Watch This Laden Cloud Poem by Sarah Mkhonza

Watch This Laden Cloud

This misty cloud full of rain,
Cannot deliver it's point in pain,
Unless you watch it, for in it stirs
a new born.

Nefarious clouds, like sad news come suddenly,
This laden cloud could bring some.
Seen way up it gets near.
Like a silence all its own it lets droplets
fall on your nose.

One drop, two drops, and then the outpouring,
that mixes rain with
salty tears. Today you are learning
that freedom is about sweat and tears.

Yesterday in your bushes you fought
your own guerrilla war till sunset.
You, bazooka in hand, you danced and
fought for the future. Now you stand
in the memory of past storms.

This cloud, This reminder carries a story
of your wars, your muscle, your doing
and undoing. In it you dance cross legged,
the freest nightmare they still have to see. Watch it.

If the eye fails you, the heart will not.
Hard as it is, it is leading you to the
center. In this place lies the truth about
shackled hands that need you to free them.
Yours is a guerrilla fight with no end.

Shackled hands cannot line up the soldier line.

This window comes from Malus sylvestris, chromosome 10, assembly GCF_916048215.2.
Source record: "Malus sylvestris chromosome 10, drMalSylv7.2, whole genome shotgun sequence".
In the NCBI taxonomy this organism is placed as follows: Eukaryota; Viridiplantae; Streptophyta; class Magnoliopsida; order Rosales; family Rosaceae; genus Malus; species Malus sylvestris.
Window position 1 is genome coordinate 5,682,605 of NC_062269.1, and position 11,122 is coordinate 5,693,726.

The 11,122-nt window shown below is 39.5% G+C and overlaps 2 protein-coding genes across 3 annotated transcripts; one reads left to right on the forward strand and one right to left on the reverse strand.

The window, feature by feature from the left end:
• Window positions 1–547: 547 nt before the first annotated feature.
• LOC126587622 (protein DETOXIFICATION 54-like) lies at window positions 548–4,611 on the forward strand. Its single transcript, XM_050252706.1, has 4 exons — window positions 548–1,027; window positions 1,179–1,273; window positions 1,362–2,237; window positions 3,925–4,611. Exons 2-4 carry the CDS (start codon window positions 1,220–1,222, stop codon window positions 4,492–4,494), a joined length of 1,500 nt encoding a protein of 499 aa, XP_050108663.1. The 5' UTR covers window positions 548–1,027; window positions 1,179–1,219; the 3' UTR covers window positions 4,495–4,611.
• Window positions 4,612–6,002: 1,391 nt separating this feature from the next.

Shackled minds too. Workers are needed.
Free the fire and shackle the storm,
for the free stand in their delusion.
Take a stand. Watch this cloud.
It is already sundown.

Sunday, September 3, 2017
Topic(s) of this poem: life
Paul Brookes 06 September 2017

I enjoyed the rhythm and flow of this poem Freedom as you rightly say can shakle the individual because there is no true freedom for the state dictates the freedom of the individual but then true freedom would mean chaos strange freedom is so limited Great write enjoyed thanks for sharing

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Savita Tyagi 03 September 2017

A poem of great depth. Starts with a rain cloud to travel through sweat and tears and blood of freedom fighters and oppression and obstacles that they face to achieve freedom. Some time minds are more shackled than bodies. Thanks for sharing.

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Rajendran Muthiah 03 September 2017

The poet calls the guerillas with bazookas in hands to free the free and shackle the storm. Is this poem about fighting for freedom of the people?

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